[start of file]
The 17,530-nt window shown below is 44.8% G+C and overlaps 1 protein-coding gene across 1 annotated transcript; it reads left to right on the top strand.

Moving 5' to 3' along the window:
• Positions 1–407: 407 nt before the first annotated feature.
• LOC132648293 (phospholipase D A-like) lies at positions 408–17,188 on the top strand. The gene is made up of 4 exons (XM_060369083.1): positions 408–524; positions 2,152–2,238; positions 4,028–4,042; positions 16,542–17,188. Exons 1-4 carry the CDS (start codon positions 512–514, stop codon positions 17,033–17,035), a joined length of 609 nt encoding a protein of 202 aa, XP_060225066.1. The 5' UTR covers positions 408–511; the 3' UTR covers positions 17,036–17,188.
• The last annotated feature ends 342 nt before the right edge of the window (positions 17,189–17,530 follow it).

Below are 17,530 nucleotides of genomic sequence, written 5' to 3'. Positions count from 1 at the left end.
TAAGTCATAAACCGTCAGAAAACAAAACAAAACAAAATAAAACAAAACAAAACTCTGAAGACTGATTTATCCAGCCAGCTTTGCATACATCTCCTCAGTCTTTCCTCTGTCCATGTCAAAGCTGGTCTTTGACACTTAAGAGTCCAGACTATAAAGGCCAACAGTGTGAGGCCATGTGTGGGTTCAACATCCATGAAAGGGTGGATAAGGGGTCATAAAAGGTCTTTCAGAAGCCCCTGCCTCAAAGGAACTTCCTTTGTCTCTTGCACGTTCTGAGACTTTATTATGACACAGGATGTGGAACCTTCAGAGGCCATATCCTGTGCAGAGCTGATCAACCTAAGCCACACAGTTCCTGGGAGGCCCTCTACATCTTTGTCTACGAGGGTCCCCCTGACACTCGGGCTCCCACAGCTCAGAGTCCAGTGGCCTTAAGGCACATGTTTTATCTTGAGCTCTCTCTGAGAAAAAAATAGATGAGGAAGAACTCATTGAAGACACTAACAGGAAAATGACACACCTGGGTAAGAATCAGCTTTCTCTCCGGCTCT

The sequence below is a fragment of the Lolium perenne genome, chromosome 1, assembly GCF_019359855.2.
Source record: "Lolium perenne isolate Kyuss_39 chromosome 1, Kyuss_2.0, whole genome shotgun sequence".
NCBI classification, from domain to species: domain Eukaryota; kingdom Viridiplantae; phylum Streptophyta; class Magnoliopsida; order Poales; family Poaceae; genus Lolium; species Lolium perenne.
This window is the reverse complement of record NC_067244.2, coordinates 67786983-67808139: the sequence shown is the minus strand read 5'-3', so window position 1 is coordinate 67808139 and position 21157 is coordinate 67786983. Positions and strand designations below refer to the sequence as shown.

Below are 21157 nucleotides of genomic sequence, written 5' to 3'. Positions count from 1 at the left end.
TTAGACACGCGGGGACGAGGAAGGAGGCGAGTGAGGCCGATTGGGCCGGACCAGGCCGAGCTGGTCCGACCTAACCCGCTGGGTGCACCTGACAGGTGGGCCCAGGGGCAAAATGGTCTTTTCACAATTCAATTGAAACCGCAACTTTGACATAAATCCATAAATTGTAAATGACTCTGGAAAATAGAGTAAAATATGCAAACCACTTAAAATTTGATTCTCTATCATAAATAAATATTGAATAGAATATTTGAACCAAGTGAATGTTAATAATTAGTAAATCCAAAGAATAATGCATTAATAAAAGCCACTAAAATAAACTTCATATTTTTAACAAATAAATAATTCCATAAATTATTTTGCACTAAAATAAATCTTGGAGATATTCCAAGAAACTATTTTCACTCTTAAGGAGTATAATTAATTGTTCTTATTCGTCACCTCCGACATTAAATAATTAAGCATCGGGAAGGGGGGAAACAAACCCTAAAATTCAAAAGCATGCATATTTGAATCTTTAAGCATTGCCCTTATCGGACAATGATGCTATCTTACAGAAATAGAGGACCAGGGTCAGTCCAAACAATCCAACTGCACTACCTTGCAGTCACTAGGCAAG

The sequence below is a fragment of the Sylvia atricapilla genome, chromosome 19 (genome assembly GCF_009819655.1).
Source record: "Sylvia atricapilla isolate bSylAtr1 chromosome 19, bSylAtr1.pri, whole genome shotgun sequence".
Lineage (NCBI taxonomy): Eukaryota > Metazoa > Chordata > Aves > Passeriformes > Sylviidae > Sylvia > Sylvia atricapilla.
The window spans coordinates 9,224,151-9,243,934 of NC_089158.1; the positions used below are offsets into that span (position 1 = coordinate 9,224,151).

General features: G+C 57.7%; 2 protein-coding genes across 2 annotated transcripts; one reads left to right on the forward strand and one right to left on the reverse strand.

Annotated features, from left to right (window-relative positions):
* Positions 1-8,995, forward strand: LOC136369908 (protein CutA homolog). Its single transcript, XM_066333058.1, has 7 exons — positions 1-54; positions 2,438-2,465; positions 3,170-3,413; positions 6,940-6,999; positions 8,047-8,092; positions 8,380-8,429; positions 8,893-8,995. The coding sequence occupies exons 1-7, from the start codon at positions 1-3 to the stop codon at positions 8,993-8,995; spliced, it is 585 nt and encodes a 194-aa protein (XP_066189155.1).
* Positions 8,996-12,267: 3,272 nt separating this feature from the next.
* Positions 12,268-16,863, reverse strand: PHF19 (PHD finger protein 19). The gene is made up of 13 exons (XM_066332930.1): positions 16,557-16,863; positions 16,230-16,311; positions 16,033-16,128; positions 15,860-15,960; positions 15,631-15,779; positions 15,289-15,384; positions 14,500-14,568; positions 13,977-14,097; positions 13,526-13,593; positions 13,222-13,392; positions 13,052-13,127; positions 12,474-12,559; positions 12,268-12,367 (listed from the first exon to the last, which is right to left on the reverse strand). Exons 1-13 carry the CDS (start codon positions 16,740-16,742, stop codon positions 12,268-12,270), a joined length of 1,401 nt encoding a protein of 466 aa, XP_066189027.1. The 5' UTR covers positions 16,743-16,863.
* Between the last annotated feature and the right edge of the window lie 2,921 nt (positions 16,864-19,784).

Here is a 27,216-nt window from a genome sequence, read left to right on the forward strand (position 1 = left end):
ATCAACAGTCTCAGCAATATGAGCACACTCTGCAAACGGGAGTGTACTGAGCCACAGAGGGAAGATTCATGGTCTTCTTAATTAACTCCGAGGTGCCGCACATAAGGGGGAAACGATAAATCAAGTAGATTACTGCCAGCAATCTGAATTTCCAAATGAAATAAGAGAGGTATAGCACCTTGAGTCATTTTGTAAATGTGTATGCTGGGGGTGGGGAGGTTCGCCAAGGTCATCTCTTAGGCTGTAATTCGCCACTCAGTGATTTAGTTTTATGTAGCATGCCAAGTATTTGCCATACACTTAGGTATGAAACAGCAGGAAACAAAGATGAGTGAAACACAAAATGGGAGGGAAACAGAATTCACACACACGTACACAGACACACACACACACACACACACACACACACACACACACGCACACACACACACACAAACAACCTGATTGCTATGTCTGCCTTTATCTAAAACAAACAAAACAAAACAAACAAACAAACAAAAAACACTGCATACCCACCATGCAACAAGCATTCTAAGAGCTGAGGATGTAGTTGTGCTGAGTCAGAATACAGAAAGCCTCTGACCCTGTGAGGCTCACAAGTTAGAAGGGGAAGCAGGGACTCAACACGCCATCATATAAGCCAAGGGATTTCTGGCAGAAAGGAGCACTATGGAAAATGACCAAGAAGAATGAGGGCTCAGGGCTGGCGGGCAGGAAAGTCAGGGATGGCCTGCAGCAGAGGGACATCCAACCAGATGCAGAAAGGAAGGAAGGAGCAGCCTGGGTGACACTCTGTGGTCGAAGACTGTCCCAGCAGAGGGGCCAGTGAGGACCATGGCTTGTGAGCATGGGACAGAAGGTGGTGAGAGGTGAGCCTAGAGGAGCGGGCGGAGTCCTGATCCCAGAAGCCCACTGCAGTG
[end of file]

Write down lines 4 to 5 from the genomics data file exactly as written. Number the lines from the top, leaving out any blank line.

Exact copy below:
• LOC132648293 (phospholipase D A-like) lies at positions 408–17,188 on the top strand. The gene is made up of 4 exons (XM_060369083.1): positions 408–524; positions 2,152–2,238; positions 4,028–4,042; positions 16,542–17,188. Exons 1-4 carry the CDS (start codon positions 512–514, stop codon positions 17,033–17,035), a joined length of 609 nt encoding a protein of 202 aa, XP_060225066.1. The 5' UTR covers positions 408–511; the 3' UTR covers positions 17,036–17,188.
• The last annotated feature ends 342 nt before the right edge of the window (positions 17,189–17,530 follow it).